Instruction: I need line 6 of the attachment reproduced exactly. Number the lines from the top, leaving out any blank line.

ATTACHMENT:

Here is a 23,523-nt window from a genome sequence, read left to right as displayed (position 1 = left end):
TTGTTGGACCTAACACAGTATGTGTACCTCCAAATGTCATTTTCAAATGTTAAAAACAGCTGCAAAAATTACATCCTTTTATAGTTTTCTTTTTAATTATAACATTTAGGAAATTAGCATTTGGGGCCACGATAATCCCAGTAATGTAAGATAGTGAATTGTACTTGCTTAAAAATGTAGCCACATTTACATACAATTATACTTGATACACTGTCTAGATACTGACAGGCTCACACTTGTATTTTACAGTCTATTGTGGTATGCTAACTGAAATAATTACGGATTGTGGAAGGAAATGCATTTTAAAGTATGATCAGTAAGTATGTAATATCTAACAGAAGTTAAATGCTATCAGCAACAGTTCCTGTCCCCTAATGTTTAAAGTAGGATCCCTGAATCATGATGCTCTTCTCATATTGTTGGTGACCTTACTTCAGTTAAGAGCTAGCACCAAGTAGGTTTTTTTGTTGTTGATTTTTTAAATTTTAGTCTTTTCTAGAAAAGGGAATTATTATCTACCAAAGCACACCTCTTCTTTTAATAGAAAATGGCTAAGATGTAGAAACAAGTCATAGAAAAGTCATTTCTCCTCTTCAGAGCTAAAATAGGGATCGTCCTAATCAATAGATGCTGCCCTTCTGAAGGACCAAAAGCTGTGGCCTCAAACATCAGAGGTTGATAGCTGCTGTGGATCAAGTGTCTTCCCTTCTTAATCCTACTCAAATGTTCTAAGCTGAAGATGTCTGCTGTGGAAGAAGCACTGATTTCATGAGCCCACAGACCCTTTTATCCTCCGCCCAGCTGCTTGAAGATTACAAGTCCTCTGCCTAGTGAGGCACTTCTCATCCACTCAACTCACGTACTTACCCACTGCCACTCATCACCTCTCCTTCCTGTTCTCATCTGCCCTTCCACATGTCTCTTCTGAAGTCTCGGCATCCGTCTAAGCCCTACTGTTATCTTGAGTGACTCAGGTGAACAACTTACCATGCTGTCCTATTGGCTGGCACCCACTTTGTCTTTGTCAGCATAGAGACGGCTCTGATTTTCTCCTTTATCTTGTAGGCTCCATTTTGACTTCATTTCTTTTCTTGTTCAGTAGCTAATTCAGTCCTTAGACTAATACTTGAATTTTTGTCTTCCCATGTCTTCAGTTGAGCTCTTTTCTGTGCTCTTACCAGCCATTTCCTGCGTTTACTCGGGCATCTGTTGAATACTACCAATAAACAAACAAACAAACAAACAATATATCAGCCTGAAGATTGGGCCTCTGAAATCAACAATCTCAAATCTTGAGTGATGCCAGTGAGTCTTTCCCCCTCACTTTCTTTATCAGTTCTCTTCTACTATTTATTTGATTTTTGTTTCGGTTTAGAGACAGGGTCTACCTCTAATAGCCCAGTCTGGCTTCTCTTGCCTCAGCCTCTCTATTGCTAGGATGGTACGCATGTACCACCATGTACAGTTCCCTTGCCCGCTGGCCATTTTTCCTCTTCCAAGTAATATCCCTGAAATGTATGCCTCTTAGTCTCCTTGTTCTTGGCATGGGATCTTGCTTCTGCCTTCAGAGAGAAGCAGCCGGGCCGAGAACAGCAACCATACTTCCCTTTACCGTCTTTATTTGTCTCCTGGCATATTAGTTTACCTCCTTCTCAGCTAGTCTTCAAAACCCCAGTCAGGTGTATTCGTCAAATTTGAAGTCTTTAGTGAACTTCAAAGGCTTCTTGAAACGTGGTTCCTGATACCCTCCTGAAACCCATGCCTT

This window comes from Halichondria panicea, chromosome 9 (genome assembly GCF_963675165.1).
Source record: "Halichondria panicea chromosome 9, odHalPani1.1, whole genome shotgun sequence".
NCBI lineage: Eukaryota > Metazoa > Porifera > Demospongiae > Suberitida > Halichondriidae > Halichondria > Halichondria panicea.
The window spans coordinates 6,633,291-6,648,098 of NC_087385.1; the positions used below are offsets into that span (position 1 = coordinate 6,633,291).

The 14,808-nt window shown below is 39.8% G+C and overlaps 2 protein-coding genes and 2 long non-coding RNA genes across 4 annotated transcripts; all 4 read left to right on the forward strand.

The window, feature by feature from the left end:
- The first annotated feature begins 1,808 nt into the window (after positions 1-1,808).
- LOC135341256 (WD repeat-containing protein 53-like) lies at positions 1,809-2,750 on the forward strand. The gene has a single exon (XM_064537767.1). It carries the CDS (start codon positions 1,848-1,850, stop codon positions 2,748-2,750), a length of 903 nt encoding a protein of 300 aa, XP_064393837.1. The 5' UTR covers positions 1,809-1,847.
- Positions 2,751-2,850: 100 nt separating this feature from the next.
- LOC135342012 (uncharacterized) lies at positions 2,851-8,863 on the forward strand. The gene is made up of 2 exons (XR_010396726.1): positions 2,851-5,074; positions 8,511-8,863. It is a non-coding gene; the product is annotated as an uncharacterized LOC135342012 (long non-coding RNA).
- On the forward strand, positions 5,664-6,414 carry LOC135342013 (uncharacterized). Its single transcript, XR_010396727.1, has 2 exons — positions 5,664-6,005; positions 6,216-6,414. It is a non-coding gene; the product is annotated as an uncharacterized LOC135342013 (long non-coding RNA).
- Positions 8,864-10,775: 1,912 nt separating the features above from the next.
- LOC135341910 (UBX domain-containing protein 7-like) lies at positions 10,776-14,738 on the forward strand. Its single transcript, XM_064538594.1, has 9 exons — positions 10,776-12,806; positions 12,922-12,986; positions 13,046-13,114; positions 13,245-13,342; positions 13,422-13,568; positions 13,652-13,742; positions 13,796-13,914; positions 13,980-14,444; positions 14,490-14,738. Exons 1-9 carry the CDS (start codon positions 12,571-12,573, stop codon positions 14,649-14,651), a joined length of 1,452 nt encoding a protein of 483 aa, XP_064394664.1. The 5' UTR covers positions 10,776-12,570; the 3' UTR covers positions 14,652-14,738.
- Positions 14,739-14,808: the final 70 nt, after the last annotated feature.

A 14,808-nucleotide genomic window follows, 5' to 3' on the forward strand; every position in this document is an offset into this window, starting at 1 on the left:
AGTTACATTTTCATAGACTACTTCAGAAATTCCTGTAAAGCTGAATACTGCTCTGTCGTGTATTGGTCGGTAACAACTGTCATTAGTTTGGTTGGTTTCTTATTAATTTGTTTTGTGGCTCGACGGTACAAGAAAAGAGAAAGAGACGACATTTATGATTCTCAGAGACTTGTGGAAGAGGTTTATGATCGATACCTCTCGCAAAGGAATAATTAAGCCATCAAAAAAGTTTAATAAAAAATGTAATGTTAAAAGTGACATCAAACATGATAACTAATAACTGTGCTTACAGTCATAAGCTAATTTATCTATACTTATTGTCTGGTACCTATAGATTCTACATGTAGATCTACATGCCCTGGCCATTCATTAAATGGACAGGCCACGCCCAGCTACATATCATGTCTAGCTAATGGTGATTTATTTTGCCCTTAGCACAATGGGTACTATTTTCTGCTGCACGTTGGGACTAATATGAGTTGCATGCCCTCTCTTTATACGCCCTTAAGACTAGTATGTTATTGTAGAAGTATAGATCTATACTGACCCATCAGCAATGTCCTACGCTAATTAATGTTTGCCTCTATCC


The window spans coordinates 6,633,291-6,648,098 of NC_087385.1; the positions used below are offsets into that span (position 1 = coordinate 6,633,291).